According to the invention, electric company 120 provides a digital service over a network communication line 160, which may be, for example, fiber optic cable, coaxial cable, wireless, power lines or twisted pair cable. The data port 165 provides an interface between the digital service network and the internal house wiring 134. Internal house wiring 134 may include, for example, power lines, telephone lines, and television coaxial cables. An electronic interface device 150 can plug into a wall outlet 138 to access said digital service network. Device 150 may, for example, provide video, multimedia and game signals to television or monitor 142.

As previously discussed, the electric meter 110 is owned by the electric company 120 and is installed in the meter box 114 which is provided by the building owner or by the utility. The data port 165 according to the invention includes the addition of a video connection and various computer electronics and switches and in this embodiment, the data port 165 is attached by wire and/or wirelessly 164 to said meter 110. The electric meter 110 continues to measure power consumption by standard means. The addition of the data port's 165 signal processing permits the electric company 120 and/or the ISP 161 to provide, for example, both video and telephone communication in addition to electrical service.

The data port 165 according to this embodiment of the invention may also provide remote meter 110 readings and load control, simultaneously with interactive communication, and a household computer connection at very little extra cost. The use of the data port 165 to read the electric meter 110 is advantageous because the electric company can justify the costs to a regulatory agency on the basis of remote meter readings, load control, and customer billing and communication at times of power outages and other emergencies. The data port 165 according to the invention also can be quickly installed in the sealed meter box 114. The invention thus permits a regulated electric utility 120 to have an unregulated subsidiary that can deliver broadband access to digital and analog data and be in the telephone, video or multimedia business.

Further advantages may be realized because many electric companies already run fiber optic or coaxial cables or wireless connections to their major switching stations. Typically, utility companies have easements and own the utility poles. Therefore the electric company can easily extend these cables or wireless connections to each household.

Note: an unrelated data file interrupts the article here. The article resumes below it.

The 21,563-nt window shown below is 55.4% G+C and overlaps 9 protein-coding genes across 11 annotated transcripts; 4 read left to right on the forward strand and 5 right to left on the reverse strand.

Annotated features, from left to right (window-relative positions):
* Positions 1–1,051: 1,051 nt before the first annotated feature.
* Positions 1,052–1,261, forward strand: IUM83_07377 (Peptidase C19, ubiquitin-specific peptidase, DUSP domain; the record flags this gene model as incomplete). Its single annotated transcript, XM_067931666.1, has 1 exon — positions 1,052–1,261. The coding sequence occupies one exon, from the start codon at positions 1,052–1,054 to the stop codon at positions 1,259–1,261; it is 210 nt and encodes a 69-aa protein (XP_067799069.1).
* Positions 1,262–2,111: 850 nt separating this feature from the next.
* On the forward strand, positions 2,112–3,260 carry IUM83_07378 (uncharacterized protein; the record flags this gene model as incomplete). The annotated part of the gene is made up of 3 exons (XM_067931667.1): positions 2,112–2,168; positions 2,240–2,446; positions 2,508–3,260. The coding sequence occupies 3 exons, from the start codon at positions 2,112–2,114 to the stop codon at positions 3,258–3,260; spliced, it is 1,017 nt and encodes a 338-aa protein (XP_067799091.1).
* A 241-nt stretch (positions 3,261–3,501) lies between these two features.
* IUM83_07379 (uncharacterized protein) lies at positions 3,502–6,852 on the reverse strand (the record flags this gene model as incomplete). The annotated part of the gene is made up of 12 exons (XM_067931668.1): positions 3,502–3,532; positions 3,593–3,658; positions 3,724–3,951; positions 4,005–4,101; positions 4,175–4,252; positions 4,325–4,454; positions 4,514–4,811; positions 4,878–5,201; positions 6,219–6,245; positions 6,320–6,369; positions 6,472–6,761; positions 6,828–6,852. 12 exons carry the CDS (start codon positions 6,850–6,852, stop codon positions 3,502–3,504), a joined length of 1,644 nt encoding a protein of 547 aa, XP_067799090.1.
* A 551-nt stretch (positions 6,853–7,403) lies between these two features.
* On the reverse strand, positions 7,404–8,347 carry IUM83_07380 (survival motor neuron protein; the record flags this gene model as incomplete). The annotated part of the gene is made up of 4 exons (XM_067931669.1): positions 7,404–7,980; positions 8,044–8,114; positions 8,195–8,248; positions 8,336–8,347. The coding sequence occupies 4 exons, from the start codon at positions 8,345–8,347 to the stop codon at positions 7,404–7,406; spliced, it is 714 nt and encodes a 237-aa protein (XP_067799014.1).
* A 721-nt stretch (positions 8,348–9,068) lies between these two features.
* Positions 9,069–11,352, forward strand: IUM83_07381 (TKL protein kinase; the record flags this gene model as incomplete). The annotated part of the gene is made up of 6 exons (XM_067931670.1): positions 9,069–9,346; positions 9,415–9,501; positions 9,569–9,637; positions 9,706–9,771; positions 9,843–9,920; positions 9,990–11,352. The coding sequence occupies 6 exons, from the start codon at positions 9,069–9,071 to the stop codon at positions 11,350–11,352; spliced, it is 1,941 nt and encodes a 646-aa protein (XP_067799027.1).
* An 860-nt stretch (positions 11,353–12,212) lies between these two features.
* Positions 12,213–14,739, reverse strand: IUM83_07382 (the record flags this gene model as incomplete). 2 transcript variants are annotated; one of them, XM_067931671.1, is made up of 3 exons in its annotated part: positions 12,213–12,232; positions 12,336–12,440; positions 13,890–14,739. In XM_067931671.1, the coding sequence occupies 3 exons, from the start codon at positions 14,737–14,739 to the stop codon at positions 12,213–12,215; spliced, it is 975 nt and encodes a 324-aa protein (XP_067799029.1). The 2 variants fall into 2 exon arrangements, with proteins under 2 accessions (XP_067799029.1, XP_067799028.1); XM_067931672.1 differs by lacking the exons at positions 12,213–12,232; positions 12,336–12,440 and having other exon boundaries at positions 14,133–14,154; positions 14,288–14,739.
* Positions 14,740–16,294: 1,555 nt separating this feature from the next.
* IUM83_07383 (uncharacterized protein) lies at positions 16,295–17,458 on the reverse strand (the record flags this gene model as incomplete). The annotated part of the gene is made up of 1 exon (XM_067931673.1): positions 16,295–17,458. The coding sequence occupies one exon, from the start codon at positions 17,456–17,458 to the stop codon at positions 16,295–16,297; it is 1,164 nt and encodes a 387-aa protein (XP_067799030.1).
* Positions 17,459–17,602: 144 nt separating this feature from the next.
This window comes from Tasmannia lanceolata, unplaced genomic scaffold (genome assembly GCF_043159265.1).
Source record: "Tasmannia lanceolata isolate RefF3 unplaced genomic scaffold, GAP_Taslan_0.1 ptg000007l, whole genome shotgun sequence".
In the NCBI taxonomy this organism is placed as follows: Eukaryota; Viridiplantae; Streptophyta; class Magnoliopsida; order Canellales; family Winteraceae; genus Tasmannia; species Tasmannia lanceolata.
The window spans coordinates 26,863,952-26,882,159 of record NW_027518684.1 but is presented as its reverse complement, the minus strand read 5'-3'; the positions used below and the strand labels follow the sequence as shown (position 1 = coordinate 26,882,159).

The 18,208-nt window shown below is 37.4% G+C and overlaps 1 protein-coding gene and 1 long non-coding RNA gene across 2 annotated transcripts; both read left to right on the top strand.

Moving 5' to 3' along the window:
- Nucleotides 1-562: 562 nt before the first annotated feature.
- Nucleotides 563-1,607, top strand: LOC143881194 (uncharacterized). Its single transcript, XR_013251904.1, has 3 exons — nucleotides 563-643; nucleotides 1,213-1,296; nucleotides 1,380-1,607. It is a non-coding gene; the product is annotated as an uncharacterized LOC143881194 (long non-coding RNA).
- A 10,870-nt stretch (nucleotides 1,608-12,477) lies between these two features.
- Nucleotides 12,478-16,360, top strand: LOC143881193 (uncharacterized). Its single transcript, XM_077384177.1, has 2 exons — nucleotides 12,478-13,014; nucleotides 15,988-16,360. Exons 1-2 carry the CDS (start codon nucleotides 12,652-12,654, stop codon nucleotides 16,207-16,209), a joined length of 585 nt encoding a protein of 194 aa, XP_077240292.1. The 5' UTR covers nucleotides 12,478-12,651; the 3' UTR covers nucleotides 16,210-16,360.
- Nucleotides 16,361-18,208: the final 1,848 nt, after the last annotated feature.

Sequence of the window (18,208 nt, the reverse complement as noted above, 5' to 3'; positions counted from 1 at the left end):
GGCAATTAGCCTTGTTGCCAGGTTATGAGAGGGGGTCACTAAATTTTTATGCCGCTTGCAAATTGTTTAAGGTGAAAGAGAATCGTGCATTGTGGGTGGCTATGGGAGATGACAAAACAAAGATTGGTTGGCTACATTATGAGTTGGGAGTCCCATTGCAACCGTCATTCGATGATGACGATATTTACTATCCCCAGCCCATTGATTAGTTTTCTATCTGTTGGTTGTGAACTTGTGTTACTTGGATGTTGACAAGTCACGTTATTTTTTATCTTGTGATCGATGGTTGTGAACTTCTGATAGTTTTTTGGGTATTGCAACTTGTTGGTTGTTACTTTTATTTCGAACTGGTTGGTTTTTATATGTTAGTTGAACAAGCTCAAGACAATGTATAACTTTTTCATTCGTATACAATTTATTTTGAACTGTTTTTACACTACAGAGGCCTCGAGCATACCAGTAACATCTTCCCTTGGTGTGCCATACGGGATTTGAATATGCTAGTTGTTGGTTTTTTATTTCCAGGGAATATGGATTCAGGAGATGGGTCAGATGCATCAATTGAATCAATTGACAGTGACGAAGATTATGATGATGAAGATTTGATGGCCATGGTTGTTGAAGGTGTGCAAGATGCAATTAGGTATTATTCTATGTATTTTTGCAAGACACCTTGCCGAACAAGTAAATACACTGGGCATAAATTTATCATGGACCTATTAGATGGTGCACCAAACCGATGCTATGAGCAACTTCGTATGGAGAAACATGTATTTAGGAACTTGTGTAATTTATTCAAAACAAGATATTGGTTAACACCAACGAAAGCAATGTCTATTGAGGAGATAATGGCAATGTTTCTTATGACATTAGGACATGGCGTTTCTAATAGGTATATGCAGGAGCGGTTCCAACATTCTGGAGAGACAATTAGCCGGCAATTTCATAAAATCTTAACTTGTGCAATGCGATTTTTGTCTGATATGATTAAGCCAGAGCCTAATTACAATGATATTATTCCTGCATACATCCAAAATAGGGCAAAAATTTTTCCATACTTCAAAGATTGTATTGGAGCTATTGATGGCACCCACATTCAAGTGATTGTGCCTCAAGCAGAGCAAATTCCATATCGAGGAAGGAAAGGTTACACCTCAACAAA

The electric utility also has the option to work with a cable company to use the cable company's previously existing coaxial lines. For example, the previously-existing coaxial cable may be run directly to the data port 165 according to the invention and thereafter supplied to the house with multiple functions supplied by the data port 165. Data port 165 may be installed and attached to existing coaxial cables quickly without access to the internal wiring of the house. The utility 120 may be in a good position to negotiate with the cable company because it has the alternative of running its own coaxial cable and offering Internet and digital cable service competing directly, like the electric company in the Lappin article.

FIG. 2 shows a block diagram of an embodiment of a multifunction data port 270 in an electric meter case 210, according to the invention providing a connection to an electric company 220 and digital service provider 261 which provides digital service over network communication line 260 to a house 230 using house power line 232 and/or communication line 236. The meter case 210 is coupled to the sealed meter box 214 and protects data port 270. Said data port 270 is connected to network communication line 260 through a network interface 272. Said data port also includes a house interface 274 and meter interface 384 to read a standard electric power meter 280, both of which are coupled with network interface 272. Network interface 272 and house interface 274 may comprise signal-processing computers that can function as a router for access to the Internet or other digital services networks.

Electric company 220 supplies electrical power over external power lines 228 which are connected to standard electric power meter 280 and house's internal power lines 232. House interface 274 is also coupled to house's internal power lines 232 and the house's other internal communication wiring 236. The house interface 274 may communicate with devices such as those described in the prior art references. The house interface 274 may also transmit and receive telephone and computer signals over the internal power lines 232 and the network interface 272 may receive and transmit these signals over the network communication line 260. This configuration puts the digital service providers 261 in communication with home electronics over the network communication line 260, through the data port 270.